The green plot ratio, known as GPR, is a powerful metric in urban design and development.
GPR is an architectural metric utilized for assessing and planning the inclusion of greenery in cities and buildings. This metric was devised by Singaporean landscape architect Dr. On Boon. GPR was developed with the intent of optimizing the amount of green space, or plant coverage, in an urban environment.
Using GPR an architect has a quantifiable measure to determine how much greenery should be incorporated to counteract the absorption of heat in the building fabric as well as enhancing the qualities of open space.
GPR is a scientific ratio of plant coverage onsite to determine the ideal amount of greenery for creating sustainability in urban design. The ratio is determined based on the biological parameter of the "leaf area index", or LAI, a form of measurement for the total leaf area per unit of ground area. LAI is calculated by taking a sample of foliage from the plant canopy, measuring the leaf area of the sample, and dividing it by the relevant plot size. The resulting GPR is the average LAI of the greenery on site, and the ratio depends on the type of greenery:
Urban green space helps play a vital role in the sustainable design and biodiversity within cities. Quality urban green space can help improve the quality of city life. Architects can utilize GPR to help maximize your green space potential without sacrificing on the utility or overall vision of the building project.
Urban sprawl has led to increases in pollution, consumption of energy and resources. As a response to the global climate crisis, increasing the use of greenery in our architectural designs can help drive sustainable development.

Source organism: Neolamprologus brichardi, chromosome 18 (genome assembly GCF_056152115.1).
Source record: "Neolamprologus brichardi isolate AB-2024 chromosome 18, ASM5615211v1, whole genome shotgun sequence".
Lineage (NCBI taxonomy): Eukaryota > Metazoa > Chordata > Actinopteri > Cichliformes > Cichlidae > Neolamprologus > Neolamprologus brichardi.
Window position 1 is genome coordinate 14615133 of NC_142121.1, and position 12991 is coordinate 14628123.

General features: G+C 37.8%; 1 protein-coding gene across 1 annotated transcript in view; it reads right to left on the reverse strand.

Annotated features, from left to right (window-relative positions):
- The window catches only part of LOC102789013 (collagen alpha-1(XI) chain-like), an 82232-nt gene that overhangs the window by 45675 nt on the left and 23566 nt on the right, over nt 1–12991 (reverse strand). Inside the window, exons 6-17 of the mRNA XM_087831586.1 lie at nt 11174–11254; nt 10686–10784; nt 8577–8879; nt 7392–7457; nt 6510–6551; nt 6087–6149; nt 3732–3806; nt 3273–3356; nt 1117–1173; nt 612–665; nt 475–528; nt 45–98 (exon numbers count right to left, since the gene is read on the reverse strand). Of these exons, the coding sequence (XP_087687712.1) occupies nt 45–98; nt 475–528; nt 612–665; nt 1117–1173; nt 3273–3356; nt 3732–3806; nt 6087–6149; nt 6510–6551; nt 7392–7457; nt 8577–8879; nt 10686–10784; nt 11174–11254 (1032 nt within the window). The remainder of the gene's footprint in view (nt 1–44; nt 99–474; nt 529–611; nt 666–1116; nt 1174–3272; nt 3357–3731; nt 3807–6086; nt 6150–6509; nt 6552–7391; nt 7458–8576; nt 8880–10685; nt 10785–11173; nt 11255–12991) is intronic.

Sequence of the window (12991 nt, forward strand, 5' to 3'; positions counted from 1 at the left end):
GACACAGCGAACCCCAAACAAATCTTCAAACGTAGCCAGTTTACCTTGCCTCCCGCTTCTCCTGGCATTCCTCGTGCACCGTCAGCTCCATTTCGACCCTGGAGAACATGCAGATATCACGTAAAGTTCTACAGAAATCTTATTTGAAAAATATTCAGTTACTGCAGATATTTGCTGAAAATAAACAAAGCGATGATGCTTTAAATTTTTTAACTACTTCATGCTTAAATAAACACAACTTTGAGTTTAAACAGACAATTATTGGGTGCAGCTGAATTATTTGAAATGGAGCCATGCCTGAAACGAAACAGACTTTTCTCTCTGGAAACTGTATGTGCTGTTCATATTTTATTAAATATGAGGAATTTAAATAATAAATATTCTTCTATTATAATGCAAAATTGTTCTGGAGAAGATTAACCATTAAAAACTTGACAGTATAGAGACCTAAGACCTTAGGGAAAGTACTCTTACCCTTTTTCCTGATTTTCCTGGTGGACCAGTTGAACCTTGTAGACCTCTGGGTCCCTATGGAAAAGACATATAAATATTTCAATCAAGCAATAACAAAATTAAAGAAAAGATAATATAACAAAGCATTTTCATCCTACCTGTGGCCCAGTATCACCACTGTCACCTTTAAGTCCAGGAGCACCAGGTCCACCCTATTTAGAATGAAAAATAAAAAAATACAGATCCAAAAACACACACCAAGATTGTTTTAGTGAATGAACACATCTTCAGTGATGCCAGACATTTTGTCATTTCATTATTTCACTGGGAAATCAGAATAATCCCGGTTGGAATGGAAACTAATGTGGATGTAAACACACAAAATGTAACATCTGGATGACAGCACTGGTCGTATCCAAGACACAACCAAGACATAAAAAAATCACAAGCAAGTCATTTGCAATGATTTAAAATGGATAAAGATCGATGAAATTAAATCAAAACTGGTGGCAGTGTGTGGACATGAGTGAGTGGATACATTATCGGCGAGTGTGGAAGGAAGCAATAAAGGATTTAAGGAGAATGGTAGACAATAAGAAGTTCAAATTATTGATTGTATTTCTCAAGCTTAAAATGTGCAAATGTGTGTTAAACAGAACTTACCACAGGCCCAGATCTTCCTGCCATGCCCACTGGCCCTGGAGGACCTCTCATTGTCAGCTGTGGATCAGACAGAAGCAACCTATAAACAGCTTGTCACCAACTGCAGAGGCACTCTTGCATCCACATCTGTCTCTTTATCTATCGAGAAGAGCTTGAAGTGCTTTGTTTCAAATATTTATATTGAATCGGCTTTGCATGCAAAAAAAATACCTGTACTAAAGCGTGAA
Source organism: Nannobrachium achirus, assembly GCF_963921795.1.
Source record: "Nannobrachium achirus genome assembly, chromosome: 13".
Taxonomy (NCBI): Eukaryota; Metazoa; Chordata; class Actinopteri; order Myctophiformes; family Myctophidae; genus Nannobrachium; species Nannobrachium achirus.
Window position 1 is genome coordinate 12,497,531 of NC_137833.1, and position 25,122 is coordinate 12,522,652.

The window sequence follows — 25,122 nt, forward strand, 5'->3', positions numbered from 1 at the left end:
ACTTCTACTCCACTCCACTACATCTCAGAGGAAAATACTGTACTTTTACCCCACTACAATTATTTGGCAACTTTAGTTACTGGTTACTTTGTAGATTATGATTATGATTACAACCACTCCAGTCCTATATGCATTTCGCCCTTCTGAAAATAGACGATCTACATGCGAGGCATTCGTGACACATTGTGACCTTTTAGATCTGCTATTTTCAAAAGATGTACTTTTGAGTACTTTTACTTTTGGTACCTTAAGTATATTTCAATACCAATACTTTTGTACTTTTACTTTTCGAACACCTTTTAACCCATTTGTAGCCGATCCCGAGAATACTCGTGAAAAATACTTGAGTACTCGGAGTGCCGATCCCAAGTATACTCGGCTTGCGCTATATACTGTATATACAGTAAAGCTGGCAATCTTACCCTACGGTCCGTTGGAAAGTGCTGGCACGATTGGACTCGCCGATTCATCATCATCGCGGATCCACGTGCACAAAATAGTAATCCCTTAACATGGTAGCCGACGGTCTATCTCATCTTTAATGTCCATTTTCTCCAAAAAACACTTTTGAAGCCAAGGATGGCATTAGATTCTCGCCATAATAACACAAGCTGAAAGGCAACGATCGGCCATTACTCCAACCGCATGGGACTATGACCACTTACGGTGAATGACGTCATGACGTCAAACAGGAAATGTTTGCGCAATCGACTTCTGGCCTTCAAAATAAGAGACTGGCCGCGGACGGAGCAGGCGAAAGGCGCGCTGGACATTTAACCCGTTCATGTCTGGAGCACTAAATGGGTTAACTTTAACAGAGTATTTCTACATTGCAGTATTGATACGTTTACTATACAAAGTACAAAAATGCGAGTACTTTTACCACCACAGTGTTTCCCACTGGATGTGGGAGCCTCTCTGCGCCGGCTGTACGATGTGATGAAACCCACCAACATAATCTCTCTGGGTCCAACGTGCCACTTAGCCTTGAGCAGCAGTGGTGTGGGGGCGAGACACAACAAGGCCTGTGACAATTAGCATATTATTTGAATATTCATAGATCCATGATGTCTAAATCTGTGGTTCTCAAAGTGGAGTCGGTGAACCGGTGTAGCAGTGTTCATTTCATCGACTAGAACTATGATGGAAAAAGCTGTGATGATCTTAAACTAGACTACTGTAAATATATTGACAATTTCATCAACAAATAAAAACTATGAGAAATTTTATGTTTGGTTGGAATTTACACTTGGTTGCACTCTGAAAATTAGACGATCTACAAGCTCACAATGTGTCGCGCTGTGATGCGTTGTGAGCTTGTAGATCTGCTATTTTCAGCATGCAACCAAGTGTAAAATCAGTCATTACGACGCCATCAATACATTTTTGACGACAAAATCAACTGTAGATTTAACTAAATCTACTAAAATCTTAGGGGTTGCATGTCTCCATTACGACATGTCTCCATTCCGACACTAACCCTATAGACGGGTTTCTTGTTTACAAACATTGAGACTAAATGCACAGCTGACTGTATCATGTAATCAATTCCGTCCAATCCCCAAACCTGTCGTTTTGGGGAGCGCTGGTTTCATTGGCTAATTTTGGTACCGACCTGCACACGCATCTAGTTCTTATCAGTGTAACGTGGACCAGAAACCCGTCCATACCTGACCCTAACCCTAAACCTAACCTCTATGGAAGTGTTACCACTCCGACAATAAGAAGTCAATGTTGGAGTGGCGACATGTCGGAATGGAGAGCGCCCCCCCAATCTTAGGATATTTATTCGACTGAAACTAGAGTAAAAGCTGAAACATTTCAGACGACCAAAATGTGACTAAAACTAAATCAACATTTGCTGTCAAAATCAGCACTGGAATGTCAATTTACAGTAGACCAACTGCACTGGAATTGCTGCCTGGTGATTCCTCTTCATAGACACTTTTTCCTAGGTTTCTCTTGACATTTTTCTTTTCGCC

The increased use of plants in urban design drives health and well being benefits, affects the quality of the air in our city and can contribute towards decreasing the effect of heat islands.
If you’d like to know more about implementing GPR on an upcoming project, contact Scott Henson Architect. By creating more efficient buildings in NYC with the use of GPR, we are working to help reduce the contribution of carbon emissions in the city.
Every day we hear about the negative implications of climate change as pollution levels continue to rise and our carbon footprint increases in size every year.
To combat this, you might consider taking the train to work instead of driving. If it's convenient, you may separate your paper and plastics in the recycling bin. You might even be persuaded to buy a fuel-efficient car. But it's time to think bigger and consider investing in sustainable architecture as a way to greatly reduce the negative effects of climate change.
Many people are unaware of just how much buildings negatively impact the environment. In 2008, the Environmental Protection Agency (EPA) stated that buildings in the United States contributed to 38.9 percent of the nation's total carbon dioxide emissions, including 20.8 percent from the residential sector and 18.0 percent from the commercial sector.
Sustainable architecture focuses on building more efficiently by minimizing the footprint of the development site, using local and sustainable materials and incorporating more efficient mechanical systems, ultimately to minimize a building’s overall impact on the environment.
Sustainable architecture has the potential to change the way society views the environment. It is a well-known fact that architecture is able to shape our perspective and shift the cultural norm.
For example, a building owner can construct a traditional roof, but he or she might also want to consider a green roof with amenities for tenants. Not only is it more environmentally friendly, but there are property resale benefits as well. Make the green option the attractive option.
At Scott Henson Architect, we take pride in architectural sustainability. With knowledge in design, preservation, construction and more, let us help you build with an environmentally conscious mindset. Please contact us today!